DOE's Under Secretary for Science & Innovation Geri Richmond presented the award, noting that Ac-225 has been long sought after by the medical community.

“Over a 10-year period, the heroic and enduring collaboration efforts of the team led to a renaissance in the field of nuclear medicine with research and development of new methods for creating new radioisotopes more quickly and more frequently to promote a stunning success in the treatment of various forms of cancer, particularly metastasized cancer,” Richmond said.

Brookhaven Lab produces Ac-225 and other radioisotopes at the Brookhaven Linac Isotope Producer (BLIP), a high-energy particle accelerator that is the flagship facility in the DOE Isotope Program.   BLIP shares accelerator infrastructure with the Relativistic Heavy Ion Collider (RHIC) — a DOE Office of Science User Facility for nuclear physics research located at the Lab.

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Members of Brookhaven Lab's Isotope Research and Production team in the refurbished hot-cell area used for processing targets to make medical isotopes such as actinium-225 (Jessica Rotkiewicz/Brookhaven National Laboratory)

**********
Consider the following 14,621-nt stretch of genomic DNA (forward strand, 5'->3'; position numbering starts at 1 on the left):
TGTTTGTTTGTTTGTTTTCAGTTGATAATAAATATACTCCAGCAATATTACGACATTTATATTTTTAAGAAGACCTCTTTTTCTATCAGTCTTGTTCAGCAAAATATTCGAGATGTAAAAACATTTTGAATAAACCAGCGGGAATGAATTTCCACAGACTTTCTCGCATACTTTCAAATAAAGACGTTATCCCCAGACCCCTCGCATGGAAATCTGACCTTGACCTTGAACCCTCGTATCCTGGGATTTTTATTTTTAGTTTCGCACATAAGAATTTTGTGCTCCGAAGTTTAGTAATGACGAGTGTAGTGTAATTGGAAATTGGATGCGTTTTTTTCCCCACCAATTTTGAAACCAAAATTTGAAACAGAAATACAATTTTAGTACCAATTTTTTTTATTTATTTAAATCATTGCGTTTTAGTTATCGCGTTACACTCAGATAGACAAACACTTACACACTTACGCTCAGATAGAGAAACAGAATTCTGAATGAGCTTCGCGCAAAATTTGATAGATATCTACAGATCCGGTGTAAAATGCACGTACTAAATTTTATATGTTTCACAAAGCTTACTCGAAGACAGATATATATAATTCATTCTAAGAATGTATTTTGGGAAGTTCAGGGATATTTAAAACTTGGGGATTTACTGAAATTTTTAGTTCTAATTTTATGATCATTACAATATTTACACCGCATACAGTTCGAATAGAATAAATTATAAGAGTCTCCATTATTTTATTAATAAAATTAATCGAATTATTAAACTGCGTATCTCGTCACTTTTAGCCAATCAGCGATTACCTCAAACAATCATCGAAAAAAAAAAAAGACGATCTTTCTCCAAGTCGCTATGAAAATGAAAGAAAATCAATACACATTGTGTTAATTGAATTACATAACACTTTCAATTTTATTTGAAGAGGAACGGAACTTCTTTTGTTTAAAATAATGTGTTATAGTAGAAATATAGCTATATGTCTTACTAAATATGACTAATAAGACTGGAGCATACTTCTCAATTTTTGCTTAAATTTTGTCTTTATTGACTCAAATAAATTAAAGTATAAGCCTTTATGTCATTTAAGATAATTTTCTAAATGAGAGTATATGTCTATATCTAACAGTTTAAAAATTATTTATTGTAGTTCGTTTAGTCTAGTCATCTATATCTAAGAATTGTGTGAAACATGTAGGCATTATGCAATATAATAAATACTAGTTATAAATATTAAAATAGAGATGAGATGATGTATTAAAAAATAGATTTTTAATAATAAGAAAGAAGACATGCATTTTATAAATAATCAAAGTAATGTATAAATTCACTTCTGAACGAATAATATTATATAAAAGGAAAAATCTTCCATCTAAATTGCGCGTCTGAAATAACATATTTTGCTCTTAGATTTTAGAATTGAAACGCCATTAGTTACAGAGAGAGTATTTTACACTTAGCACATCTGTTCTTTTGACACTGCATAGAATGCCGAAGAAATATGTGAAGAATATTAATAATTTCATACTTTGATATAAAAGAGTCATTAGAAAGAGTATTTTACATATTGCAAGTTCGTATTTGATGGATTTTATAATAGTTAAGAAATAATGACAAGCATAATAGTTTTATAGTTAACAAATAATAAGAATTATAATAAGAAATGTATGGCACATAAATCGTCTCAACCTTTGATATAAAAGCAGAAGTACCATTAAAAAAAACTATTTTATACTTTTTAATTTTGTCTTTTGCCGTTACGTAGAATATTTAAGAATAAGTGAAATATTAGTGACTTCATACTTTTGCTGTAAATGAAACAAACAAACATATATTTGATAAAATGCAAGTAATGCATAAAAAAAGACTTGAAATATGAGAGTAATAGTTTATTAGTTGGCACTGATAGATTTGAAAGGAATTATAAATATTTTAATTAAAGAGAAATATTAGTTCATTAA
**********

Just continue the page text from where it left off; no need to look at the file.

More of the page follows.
In 2023, Brookhaven began using new hot cells, specialized labs and equipment for processing radioactive materials, that enabled Brookhaven scientists to process and ship Ac-225 generated at BLIP straight to research centers. The upgrade doubled the number of processing sites for Ac-225 in the DOE’s Isotope Program and boosted the amount delivered. 

“It’s an honor to be part of an effort that’s working hard to increase the availability of Ac-225 for encouraging radiotherapy research,” said Cathy Sue Cutler, chair of Brookhaven’s Isotope Research and Production Department. “We have a dedicated and talented team across the three labs, each with unique facilities at our hands to support this important program and our continued mission to develop radioisotopes.”